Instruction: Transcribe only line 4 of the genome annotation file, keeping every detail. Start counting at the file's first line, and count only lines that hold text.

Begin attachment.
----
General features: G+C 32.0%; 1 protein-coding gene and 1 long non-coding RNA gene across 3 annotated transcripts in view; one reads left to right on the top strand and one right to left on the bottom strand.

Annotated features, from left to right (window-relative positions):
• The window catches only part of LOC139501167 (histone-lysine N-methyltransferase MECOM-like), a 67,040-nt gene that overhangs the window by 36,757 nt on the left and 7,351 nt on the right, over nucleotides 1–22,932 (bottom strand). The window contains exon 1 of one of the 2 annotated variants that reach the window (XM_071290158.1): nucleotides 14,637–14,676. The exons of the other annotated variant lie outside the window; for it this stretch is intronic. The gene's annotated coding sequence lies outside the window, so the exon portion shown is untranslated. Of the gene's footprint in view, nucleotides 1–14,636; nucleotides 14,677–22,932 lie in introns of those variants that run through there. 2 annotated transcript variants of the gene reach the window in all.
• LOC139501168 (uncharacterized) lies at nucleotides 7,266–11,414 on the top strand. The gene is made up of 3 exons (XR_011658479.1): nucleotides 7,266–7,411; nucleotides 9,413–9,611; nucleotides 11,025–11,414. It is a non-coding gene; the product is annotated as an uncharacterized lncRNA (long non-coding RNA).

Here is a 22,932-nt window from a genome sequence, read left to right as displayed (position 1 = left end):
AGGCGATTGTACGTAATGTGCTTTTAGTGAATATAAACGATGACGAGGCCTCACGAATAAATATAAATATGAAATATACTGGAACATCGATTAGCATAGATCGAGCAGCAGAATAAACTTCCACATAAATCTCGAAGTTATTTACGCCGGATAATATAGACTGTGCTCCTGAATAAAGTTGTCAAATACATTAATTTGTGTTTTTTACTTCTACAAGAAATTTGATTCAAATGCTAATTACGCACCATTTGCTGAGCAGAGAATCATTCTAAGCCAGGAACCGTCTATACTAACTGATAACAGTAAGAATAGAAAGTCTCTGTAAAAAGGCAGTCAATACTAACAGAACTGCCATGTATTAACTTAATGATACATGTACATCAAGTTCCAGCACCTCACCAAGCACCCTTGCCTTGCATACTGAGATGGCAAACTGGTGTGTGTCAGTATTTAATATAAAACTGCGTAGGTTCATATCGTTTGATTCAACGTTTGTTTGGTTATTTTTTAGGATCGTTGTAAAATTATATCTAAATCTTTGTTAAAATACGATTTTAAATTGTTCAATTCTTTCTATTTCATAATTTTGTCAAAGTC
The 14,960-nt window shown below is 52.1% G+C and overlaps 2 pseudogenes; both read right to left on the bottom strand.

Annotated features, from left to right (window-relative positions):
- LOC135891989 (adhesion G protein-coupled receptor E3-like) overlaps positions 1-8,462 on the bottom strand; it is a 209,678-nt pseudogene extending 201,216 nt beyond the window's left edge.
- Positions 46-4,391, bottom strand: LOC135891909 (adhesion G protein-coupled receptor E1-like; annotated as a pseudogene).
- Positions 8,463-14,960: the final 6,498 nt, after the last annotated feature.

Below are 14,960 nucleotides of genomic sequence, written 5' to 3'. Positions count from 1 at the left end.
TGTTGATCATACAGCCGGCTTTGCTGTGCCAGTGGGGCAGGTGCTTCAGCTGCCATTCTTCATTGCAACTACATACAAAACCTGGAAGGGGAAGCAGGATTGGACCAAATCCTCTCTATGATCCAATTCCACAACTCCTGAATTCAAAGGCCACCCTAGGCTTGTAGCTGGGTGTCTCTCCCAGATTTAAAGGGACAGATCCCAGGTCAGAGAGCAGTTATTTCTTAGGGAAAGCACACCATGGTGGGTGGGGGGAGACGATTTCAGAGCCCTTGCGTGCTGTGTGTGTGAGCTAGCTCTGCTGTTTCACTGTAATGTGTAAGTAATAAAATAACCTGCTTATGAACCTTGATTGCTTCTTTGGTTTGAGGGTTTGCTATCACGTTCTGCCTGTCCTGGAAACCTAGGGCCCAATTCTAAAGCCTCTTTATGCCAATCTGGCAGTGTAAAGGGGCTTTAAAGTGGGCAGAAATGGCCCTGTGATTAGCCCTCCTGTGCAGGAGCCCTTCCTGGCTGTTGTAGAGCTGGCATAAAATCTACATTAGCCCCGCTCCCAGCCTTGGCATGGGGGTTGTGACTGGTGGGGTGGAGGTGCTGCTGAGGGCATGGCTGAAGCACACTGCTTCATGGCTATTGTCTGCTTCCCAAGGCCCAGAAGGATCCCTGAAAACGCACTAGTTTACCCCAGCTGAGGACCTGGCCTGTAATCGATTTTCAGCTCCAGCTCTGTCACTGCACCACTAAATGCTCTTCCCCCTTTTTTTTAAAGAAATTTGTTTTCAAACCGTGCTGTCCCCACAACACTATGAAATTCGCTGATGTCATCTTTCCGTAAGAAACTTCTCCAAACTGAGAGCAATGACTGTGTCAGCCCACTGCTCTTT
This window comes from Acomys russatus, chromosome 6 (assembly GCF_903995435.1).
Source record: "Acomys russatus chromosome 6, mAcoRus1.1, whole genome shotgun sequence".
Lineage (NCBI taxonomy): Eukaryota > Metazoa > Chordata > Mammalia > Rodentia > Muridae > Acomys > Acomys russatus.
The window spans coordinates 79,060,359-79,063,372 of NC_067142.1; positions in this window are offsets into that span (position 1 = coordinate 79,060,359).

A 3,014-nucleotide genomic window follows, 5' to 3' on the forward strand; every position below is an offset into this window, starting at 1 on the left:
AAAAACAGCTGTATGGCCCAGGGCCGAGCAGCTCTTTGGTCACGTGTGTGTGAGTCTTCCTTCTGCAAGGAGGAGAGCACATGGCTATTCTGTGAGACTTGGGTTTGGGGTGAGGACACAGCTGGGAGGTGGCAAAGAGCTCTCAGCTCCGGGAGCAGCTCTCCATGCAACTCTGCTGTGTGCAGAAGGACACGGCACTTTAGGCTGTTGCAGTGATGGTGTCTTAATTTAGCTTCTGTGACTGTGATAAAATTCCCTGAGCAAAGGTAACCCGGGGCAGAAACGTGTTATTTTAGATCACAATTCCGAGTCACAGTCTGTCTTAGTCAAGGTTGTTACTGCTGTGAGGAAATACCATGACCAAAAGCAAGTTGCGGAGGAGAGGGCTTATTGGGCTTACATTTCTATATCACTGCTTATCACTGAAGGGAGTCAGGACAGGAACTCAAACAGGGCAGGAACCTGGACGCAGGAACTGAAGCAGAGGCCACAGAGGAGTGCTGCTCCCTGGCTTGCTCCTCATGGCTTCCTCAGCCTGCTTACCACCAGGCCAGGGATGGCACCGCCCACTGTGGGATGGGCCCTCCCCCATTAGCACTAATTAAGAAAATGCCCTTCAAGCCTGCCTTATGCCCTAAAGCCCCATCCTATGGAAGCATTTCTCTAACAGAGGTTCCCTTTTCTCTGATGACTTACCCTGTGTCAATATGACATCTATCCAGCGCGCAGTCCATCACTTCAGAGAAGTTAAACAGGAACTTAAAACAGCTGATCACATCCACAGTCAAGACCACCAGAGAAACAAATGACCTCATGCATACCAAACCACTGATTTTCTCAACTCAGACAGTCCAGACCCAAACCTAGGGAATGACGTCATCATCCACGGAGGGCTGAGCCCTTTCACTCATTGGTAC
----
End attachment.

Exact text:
• LOC139501168 (uncharacterized) lies at nucleotides 7,266–11,414 on the top strand. The gene is made up of 3 exons (XR_011658479.1): nucleotides 7,266–7,411; nucleotides 9,413–9,611; nucleotides 11,025–11,414. It is a non-coding gene; the product is annotated as an uncharacterized lncRNA (long non-coding RNA).